I had the opportunity to attend a meeting where about 20 children with autism were challenged with what the word advocacy meant to them. Each child in their own way had a very unique and enlightening response, but one child’s response really stuck with me and opened my eyes. Not about what advocacy means, but what it means to these children for us, as a society, to actually take the time to educate ourselves about what autism is.
The little boy looked up and timidly said, “Advocacy means that others are willing to learn. If more people knew what autism was or knew why I acted the way I do, the less time I would have to spend explaining it to them.” He continued saying,”It would make it easier for me to feel comfortable and actually feel like I belong.”
So I left the meeting still thinking about what he said. Is it fair for an 8 year old child to bear the responsibility to teach me about autism in order for him to start to feel like he belongs in society? I am glad he did, but he shouldn’t have had to.
So now it’s my turn, I am going to take his torch and carry it as far as I can, and help others become educated about autism and its affect on people of all ages.
Very simply, autism is a brain disorder, not a disease. For each individual the impact is different which is why it’s referred to as a “spectrum disorder.” The right side of the brain is typically where our emotions, creativity, and expressive thoughts are formed.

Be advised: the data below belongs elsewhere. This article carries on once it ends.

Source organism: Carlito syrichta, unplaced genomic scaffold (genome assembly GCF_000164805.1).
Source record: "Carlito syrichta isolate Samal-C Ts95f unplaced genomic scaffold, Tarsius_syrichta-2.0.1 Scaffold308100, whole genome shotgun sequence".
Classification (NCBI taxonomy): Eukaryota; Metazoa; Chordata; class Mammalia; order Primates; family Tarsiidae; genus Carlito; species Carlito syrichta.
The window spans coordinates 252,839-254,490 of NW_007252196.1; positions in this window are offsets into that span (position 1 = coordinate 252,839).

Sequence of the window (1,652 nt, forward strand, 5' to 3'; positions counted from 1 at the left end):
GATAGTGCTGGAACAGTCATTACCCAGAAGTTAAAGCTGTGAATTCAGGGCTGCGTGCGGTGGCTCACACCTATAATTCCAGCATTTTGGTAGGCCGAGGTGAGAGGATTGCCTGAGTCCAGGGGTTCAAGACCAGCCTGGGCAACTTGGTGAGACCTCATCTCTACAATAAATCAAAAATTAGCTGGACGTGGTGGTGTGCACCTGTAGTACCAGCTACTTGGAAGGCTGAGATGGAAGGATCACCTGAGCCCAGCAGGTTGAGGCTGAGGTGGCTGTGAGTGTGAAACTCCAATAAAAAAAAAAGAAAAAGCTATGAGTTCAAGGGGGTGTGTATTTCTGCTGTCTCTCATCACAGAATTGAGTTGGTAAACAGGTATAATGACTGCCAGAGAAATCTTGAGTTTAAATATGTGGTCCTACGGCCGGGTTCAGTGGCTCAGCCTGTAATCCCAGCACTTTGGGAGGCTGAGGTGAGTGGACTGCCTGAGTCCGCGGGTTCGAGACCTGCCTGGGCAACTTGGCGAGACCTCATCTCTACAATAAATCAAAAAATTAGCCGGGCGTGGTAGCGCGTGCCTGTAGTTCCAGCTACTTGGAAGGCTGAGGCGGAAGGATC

In school, we would use the right side of our brains for classes such as art, music, and theater. The left side of our brain is more factual or clinical, resulting in a more “black and white” type thinker. In school, we would use this part of our brain for classes such as math, science, and history. The frontal lobe of the brain is like the “conductor” of our brain, organizing our thoughts, our actions, and sifting through the information that comes from the left and right side of the brain. This part of our brain takes care of our higher executive functioning skills that assist us in processing information and organizing our thoughts and actions.
Most individuals with autism show a strong relationship with the left side of the brain, being very black and white “factual” thinkers (facts the way they see them), have difficulty with social skills, emotional regulation, and creativity outside of their area of interest (right brain deficits), and exhibit real challenges in organizing their thoughts, planning for future events, and self-regulation skills (frontal lobe deficits).
In the year 2000 the National Institutes of Health estimated autism to affect 1 in 500 children. In less than a year the National Institutes of Health updated that number to 1 in 250 children. By the year 2007, the Centers for Disease Control (CDC) and Prevention reported autism to affect 1 in 150 children. In March of this year, the CDC estimates autism now affects 1 in 88 children and 1 in 54 boys. Medical experts conclude that the number doesn’t necessarily indicate a spike in the disorder, but reflects a number of factors including increased public awareness, broader diagnostic criteria, better detection, and a better understanding of the disorder.
Understanding the affects of autism and allowing yourself to learn from these individuals with autism opens up opportunities for us to stand alongside parents, teachers, and professionals as a community passionate about acceptance, awareness and advocacy.
I challenge you to learn more and to get to know the person, not the label.